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How Sustainable is Your Oasis?: A Review of Water Resources in Middle East Cities

Karim Elgendy

Liwa Date Farm, UAE. Copyrights: Google

Liwa date farms benefit from some of the freshest ground water in the UAE. Copyrights: Google

Those who visit the Middle East and North Africa from more temperate climates are often struck with how hot and dry the region is, and how scarce its rainfall. Some wonder why cities became established here, and how they continue to exist despite the lack of renewable freshwater.

These concerns are not entirely groundless. Yet these cities’ existence is not in any way miraculous: it’s merely an example of what can happen if cities fail to strike a sustainable balance between growth and limited resources.

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Carbon Footprint of Electricity in the Middle East

Guy El Khoury

Despite the increasing global interest in renewable energy sources, electricity generation remains largely dependent on fossil fuels with approximately 70% of the world’s electricity currently being generated using coal, natural gas, and petroleum products. Coal, the most carbon intensive of the fossil fuels, accounts for the largest share of electricity generated globally, with 40% of all electricity generated.

Such reliance on fossil fuels is coupled with a relatively low conversion efficiency from fossil fuels to electricity, which averages 35%. The remaining 65% of the energy contained in fuels used is in effect wasted, lost as heat in power plant turbines and generators.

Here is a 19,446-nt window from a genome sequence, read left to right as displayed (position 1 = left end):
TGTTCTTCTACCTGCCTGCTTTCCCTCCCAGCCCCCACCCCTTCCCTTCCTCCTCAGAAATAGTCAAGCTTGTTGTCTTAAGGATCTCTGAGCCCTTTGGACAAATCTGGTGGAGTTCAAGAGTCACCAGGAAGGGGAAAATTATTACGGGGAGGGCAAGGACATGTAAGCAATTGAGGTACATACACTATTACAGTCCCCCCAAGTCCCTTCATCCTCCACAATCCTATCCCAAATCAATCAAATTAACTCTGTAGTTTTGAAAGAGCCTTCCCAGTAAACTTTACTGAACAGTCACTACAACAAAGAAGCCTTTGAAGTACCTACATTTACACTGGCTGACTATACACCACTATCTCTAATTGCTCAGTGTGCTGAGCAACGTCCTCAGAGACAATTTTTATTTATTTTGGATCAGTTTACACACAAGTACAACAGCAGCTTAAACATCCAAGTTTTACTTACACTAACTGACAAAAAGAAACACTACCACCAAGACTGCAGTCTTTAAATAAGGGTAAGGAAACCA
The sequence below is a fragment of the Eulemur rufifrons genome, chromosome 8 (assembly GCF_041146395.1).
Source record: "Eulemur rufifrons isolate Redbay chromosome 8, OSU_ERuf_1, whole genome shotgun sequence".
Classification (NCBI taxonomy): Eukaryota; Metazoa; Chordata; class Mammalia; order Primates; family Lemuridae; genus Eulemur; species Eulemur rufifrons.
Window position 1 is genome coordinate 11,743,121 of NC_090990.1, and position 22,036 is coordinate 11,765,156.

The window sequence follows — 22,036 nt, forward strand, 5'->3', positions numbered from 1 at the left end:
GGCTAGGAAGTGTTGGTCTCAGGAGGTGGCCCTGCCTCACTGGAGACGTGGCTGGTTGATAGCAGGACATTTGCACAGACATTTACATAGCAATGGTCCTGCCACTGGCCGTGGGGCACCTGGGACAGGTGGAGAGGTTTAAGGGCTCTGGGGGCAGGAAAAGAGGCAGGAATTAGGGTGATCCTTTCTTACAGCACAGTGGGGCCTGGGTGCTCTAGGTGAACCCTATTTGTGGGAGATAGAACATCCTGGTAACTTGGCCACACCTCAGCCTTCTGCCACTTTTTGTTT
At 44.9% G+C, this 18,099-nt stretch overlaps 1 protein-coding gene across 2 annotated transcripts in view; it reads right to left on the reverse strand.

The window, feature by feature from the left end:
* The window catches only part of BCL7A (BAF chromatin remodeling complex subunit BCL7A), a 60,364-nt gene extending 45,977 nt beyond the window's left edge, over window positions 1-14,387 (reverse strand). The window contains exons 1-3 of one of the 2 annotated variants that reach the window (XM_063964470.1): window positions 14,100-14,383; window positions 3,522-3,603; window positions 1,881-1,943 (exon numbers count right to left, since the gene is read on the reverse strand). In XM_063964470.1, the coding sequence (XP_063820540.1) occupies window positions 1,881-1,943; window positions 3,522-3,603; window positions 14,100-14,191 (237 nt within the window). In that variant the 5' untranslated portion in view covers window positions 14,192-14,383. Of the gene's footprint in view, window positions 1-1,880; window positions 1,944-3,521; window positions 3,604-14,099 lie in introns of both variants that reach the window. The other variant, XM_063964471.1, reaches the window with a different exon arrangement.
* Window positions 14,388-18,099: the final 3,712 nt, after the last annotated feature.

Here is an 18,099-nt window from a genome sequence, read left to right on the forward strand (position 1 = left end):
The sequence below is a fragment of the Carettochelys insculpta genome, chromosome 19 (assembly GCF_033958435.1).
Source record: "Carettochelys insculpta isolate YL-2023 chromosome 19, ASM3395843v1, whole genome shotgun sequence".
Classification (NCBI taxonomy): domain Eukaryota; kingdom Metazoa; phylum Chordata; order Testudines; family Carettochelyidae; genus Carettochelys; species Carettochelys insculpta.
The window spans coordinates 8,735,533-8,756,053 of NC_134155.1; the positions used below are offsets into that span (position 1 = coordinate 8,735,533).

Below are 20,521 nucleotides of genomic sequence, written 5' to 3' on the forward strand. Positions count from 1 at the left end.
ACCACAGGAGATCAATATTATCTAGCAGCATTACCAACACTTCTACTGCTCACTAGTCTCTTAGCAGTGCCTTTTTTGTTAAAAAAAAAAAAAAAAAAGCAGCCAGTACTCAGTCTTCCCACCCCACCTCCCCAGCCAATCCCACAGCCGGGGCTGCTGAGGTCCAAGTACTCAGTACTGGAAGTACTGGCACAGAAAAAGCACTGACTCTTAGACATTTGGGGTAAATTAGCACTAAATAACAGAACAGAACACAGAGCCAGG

In this context, it is not surprising to learn that electricity generation stands as the top contributor to global Carbon emissions. According to the International Energy Agency (IEA), electricity generation currently accounts for approximately 50% of global carbon emissions.

In the Middle East and North Africa region, electricity and heat production are responsible for 41% of total carbon emissions according to IEA data from 2009. And while not representing a consumption sector, electricity generation ranked well higher than any individual sector, including transportation, which comes second and accounts for 25% of the region’s total carbon emissions.  Yet carbon emissions from electricity generation is not equal across the region. In fact, the top 5 contributors to carbon emissions from electricity generation – namely Saudi Arabia, Egypt, the UAE, Kuwait, and Iraq – together represent 70% of the region’s electricity generation carbon emissions, according to 2009 data by the IEA, a share that represents approximately 30% of the region’s total carbon emissions.

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The State of Energy Efficiency Policies in Middle East Buildings

Karim Elgendy

Energy use in buildings accounts globally for nearly 40% of global energy consumption and 36% of total energy-related carbon dioxide emissions. These percentages are almost equally split in two halves between the industrialized countries and the rest of the world (Price et al., 2005).

Our buildings use energy in two ways; first, to keep our interior environment comfortable through cooling, ventilation, and heating our spaces; second, to power the appliances that we have come to depend on such as home appliances, lighting systems,computers, and other office equipments.  To reduce this high percentage of energy use and the resultant carbon dioxide emissions, both sources of energy use in buildings must be addressed. The first energy use can be addressed by improving the building envelope’s efficiency in order to reduce the need to condition its spaces (cooling, heating, and ventilating). This method of conserving energy use includes a vast array of passive low energy design strategies that depend on the building’s environment and context. The second energy use can be addressed by improving the efficiency of appliances and equipment used inside buildings including improving the efficiency of lighting and dissemination of improved stoves for cooking in rural areas. Continue reading The State of Energy Efficiency Policies in Middle East Buildings